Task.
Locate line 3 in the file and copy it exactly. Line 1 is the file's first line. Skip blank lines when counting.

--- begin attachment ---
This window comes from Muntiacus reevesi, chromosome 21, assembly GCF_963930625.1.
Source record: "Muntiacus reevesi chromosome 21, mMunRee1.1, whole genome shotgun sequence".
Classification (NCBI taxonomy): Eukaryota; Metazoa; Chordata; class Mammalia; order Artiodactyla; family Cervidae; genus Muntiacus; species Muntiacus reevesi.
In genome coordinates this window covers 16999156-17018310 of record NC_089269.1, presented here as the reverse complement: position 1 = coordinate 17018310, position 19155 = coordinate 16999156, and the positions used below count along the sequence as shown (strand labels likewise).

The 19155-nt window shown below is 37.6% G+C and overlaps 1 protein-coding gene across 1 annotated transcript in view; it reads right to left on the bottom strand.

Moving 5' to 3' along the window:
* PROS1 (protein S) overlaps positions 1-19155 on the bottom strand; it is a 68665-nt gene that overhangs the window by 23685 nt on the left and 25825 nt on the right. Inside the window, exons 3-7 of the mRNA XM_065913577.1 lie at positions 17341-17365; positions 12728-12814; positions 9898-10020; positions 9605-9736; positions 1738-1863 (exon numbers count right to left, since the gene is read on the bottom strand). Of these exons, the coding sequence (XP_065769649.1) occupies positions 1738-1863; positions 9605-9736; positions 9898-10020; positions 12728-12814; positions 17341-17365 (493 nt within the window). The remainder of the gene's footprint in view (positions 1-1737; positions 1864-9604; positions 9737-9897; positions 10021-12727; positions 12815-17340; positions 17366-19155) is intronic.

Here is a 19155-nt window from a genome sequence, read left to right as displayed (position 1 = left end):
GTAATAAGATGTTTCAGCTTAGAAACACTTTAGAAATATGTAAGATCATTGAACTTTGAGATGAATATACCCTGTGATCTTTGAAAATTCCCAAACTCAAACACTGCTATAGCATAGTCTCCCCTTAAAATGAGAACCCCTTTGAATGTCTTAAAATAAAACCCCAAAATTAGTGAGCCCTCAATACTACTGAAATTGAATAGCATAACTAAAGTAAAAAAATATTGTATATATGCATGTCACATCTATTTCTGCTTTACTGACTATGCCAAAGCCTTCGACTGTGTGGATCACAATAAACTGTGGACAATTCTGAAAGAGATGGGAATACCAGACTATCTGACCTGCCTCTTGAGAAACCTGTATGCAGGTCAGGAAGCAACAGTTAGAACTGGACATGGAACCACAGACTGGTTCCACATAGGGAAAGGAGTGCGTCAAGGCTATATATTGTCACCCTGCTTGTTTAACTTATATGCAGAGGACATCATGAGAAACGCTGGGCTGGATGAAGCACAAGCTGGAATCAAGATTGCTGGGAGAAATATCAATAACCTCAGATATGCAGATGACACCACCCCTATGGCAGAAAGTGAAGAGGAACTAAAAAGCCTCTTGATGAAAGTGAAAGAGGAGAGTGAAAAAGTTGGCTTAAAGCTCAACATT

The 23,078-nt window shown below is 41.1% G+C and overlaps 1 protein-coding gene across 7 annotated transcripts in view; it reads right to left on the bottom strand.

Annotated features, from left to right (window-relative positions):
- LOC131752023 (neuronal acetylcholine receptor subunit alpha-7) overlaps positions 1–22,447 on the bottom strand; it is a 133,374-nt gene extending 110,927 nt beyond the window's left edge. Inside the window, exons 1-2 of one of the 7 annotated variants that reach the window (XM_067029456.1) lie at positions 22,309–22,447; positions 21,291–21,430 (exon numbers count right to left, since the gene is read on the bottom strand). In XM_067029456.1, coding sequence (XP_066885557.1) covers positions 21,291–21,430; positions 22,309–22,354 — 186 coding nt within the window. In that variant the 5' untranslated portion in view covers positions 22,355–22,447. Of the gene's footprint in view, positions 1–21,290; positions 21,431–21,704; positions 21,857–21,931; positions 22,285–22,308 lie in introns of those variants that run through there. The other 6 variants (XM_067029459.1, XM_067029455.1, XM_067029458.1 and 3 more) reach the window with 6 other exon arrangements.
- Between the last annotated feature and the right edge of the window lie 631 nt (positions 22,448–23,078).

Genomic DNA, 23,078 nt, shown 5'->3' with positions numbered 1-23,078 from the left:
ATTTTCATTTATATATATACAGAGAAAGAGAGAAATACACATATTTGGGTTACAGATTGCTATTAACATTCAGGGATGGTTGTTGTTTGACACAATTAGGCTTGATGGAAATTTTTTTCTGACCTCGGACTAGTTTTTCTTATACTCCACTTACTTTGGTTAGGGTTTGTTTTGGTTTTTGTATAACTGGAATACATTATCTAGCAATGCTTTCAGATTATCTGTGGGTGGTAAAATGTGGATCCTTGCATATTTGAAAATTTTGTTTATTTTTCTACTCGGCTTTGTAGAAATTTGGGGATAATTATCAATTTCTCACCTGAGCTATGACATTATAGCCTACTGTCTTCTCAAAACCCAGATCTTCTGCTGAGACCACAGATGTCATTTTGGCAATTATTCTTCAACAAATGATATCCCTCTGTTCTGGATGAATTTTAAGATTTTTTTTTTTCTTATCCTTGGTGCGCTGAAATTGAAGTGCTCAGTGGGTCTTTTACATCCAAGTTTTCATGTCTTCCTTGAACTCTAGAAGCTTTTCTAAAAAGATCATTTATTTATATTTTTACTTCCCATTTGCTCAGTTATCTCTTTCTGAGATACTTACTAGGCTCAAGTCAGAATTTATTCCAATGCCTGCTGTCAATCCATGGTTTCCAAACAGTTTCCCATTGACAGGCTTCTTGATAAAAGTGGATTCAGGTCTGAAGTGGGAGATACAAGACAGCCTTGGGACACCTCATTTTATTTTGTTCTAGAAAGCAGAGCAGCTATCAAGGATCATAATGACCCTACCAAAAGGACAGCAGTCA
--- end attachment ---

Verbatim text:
Classification (NCBI taxonomy): Eukaryota; Metazoa; Chordata; class Mammalia; order Artiodactyla; family Cervidae; genus Muntiacus; species Muntiacus reevesi.